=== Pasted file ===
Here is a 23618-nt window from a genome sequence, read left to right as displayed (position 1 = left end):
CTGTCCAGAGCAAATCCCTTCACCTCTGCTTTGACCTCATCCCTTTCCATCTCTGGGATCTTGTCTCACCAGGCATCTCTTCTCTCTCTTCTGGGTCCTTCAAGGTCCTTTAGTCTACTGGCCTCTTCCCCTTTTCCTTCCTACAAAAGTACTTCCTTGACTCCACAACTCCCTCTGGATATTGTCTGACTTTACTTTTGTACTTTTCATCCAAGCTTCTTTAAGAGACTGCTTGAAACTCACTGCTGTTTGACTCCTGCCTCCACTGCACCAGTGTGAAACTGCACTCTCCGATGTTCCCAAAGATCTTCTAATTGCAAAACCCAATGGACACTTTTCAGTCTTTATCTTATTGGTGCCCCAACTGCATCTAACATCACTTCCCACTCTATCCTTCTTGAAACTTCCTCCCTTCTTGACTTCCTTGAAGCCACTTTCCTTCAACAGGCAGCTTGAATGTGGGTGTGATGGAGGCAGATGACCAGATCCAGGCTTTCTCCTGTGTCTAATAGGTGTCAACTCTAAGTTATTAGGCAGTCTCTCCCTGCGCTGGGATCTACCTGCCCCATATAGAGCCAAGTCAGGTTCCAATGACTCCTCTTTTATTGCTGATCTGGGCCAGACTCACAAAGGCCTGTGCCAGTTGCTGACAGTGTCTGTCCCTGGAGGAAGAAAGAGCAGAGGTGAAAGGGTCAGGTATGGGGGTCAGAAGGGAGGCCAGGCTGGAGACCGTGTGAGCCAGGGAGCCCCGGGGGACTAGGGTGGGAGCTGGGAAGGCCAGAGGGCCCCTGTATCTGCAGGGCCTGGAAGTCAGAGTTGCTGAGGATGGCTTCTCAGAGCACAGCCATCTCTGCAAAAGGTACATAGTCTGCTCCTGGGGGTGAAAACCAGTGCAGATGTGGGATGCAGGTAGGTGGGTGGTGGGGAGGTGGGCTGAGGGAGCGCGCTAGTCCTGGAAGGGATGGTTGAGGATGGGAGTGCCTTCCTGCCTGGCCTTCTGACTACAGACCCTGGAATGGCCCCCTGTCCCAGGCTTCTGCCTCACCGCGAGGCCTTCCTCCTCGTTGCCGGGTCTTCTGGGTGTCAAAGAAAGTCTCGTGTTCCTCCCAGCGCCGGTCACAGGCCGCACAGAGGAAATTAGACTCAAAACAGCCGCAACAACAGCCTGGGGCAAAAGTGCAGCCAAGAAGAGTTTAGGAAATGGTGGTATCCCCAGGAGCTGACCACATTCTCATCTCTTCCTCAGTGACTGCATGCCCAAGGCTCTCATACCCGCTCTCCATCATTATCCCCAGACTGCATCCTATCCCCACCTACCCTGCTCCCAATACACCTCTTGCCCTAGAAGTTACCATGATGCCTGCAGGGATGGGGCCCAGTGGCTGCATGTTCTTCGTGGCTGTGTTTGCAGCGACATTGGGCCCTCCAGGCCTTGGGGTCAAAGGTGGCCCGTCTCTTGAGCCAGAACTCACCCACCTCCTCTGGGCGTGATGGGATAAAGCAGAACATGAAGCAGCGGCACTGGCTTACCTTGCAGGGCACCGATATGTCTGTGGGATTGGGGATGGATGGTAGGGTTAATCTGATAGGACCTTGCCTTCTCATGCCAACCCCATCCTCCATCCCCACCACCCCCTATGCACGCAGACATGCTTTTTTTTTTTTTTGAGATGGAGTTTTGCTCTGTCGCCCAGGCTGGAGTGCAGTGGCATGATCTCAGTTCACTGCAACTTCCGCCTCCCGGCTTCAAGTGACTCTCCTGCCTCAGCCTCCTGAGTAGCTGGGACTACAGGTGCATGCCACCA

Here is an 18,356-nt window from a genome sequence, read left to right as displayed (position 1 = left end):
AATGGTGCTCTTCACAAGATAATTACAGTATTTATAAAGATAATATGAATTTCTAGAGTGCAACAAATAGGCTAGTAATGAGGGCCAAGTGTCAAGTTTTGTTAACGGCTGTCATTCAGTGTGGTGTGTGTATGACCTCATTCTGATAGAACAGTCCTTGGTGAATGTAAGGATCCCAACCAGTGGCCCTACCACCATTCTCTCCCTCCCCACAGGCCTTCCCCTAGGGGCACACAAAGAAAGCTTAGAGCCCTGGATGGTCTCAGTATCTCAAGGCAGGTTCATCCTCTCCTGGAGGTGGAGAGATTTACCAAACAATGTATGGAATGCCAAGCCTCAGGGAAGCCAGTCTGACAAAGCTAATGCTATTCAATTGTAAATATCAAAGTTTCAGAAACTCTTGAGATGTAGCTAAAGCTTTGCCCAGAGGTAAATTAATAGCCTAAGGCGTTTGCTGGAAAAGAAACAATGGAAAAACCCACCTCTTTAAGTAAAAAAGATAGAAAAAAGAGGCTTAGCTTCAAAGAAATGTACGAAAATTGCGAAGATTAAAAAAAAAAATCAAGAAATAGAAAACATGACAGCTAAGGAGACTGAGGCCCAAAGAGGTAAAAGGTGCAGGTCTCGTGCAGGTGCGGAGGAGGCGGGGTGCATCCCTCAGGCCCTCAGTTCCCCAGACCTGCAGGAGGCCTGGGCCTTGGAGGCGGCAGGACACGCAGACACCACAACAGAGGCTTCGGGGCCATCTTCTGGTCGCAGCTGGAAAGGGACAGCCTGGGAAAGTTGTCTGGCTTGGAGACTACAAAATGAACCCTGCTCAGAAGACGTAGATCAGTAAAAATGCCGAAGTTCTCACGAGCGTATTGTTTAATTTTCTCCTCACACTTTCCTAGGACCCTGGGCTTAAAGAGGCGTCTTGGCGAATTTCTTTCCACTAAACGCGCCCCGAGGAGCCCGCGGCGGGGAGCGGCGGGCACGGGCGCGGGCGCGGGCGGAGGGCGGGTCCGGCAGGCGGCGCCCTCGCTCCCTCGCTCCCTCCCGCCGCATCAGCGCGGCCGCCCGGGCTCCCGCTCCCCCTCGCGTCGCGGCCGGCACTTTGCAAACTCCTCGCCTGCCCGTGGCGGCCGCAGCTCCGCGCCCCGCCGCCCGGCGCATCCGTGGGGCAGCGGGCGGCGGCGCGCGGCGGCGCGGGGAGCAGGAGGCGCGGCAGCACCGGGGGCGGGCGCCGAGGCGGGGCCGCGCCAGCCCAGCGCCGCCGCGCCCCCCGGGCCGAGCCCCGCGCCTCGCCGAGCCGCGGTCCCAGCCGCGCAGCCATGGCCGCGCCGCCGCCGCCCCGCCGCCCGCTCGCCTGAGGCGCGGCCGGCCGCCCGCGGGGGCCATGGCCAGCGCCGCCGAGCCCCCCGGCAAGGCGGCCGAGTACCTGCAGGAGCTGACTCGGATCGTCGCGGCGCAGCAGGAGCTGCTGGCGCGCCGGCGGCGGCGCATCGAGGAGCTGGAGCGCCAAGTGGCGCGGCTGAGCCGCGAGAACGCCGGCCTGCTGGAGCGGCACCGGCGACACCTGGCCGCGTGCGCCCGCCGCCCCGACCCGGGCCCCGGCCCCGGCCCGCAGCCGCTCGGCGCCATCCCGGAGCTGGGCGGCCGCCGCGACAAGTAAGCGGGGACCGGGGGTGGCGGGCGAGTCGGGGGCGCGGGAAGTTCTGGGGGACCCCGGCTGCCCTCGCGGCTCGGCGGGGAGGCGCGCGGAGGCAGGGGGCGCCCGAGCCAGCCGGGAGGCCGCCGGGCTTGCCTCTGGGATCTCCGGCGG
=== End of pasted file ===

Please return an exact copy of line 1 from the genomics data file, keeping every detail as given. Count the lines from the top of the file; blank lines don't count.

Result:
Here is a 23618-nt window from a genome sequence, read left to right as displayed (position 1 = left end):